Perhaps it this is what accounts for the “vileness” of the Vile Offspring. That they are not conscious subjects with plans for life and conceptions of the good but churning clouds of super-intelligent matter driven by inchoate drives – like H P Lovecraft’s blind, idiot God, Azathoth.
However, this analytic of the vile is premature. For it assumes that there is a moral hierarchy mapping onto a psychological or phenomenological hierarchy. But the fact that there are beings – persons – with the distinctive mental properties described by Locke and Kant does not entail that all beings lacking these properties must be morally inferior, or even vile. For it is conceivable that there could be intelligent beings whose experience lacks some perquisites for personhood but have phenomenological attributes that are different but not morally inferior.
We humans might find it hard to conceive what such impersonal phenomenologies could be like (to say of them that they are “impersonal” is not to commit ourselves regarding the kinds of experiences they furnish). However, this difficulty may simply reflect the fact that our phenomenology constrains our grasp of phenomenological possibility and necessity (Metzinger 2004: 213; Roden 13b).
In particular, our phenomenology may be characterized by variable degrees of what Thomas Metzinger calls “autoepistemic closure”.
A phenomenology is autoepistemically closed if the processes that generate it are inaccessible within it. According to Metzinger, human personal experience is a dynamic and temporally situated model of the world, which represents the modeller as a distinct component. The phenomenal world model thus includes a phenomenal self-model or PSM. However, neither model represents the subpersonal cognitive processes that implement them. To borrow a phrase from Michael Tye: the phenomenal world-models and self-models are “transparent” – we seem to look through them into an immediately given world out there and a self-present mental life “in here” (Metzinger 2004 131, 165).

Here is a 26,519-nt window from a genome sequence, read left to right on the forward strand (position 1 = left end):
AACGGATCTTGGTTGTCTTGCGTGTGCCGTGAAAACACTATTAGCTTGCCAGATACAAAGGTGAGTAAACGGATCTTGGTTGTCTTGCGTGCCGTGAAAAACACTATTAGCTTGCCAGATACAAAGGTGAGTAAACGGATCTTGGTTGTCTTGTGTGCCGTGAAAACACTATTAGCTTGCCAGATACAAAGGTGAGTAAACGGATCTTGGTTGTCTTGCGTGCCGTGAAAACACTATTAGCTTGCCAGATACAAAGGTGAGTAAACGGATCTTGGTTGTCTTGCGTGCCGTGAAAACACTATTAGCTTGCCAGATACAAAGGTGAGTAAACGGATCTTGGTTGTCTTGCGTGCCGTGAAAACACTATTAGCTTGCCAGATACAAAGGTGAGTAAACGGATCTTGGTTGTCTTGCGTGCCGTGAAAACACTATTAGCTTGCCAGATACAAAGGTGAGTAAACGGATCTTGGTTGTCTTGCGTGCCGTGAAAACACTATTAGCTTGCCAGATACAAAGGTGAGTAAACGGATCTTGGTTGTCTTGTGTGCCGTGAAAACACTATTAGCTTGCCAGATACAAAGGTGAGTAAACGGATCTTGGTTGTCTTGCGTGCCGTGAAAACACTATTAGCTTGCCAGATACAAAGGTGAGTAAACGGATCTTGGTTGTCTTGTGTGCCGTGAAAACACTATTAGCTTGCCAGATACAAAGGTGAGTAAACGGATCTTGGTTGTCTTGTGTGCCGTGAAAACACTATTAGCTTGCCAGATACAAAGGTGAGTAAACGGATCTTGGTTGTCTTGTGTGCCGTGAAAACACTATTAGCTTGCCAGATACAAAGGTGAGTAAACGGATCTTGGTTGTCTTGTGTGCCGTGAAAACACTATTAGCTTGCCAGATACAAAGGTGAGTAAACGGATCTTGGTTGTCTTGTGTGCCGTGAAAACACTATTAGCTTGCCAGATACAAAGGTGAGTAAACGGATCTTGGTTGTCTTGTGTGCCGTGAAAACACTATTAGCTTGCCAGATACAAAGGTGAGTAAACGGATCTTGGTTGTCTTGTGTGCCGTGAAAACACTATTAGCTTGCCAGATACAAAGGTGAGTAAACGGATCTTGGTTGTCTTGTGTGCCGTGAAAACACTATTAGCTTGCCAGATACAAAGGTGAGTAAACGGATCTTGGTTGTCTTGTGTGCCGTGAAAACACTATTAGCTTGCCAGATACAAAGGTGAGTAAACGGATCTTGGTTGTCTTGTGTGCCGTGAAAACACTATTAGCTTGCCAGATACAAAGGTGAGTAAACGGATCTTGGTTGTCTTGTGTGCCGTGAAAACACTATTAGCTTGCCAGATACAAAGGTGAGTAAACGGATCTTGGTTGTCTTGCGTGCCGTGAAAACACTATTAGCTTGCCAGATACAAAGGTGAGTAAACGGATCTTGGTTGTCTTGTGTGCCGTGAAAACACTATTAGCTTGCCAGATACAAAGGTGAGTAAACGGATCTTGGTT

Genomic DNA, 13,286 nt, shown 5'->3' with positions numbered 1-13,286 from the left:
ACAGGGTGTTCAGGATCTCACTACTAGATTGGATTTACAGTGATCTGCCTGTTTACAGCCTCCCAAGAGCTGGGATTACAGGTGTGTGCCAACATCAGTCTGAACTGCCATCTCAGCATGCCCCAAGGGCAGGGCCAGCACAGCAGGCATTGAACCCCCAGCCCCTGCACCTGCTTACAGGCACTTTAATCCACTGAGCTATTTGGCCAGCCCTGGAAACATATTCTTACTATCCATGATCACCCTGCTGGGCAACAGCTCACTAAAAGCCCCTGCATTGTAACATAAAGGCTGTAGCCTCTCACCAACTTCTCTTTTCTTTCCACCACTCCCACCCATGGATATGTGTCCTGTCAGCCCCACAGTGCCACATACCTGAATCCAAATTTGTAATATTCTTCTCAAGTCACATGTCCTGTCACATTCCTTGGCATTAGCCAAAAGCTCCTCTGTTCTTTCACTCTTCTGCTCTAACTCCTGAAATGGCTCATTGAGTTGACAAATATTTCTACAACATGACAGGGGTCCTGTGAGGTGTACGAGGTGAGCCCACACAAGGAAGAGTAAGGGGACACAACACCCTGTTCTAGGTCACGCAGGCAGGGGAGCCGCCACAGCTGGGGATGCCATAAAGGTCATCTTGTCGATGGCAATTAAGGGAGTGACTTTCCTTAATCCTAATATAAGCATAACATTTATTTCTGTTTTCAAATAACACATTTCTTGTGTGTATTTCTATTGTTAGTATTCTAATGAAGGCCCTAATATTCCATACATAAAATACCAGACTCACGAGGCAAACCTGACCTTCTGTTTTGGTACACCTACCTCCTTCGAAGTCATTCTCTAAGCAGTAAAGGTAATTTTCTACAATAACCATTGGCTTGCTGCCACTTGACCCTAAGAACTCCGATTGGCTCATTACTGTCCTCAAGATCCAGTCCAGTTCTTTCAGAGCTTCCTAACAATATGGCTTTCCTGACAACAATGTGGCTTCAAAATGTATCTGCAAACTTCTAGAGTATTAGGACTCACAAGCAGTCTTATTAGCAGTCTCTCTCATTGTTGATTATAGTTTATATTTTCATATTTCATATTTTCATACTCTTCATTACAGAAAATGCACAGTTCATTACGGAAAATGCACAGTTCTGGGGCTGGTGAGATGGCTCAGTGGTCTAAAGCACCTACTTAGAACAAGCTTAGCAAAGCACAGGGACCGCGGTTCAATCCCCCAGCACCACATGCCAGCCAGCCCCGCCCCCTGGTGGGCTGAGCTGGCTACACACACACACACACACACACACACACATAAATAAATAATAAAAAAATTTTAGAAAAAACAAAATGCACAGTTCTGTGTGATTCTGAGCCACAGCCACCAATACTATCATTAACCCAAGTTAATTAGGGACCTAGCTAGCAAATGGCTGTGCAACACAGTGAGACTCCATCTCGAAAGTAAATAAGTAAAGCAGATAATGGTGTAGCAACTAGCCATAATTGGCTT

Both immediacies, according to Metzinger, are epistemic illusions generated by the model’s insensitivity to its computational underpinnings. There is no self or subject doing the looking. The experienced self is, rather, the simulated content of the PSM rather than the subpersonal process that generates it.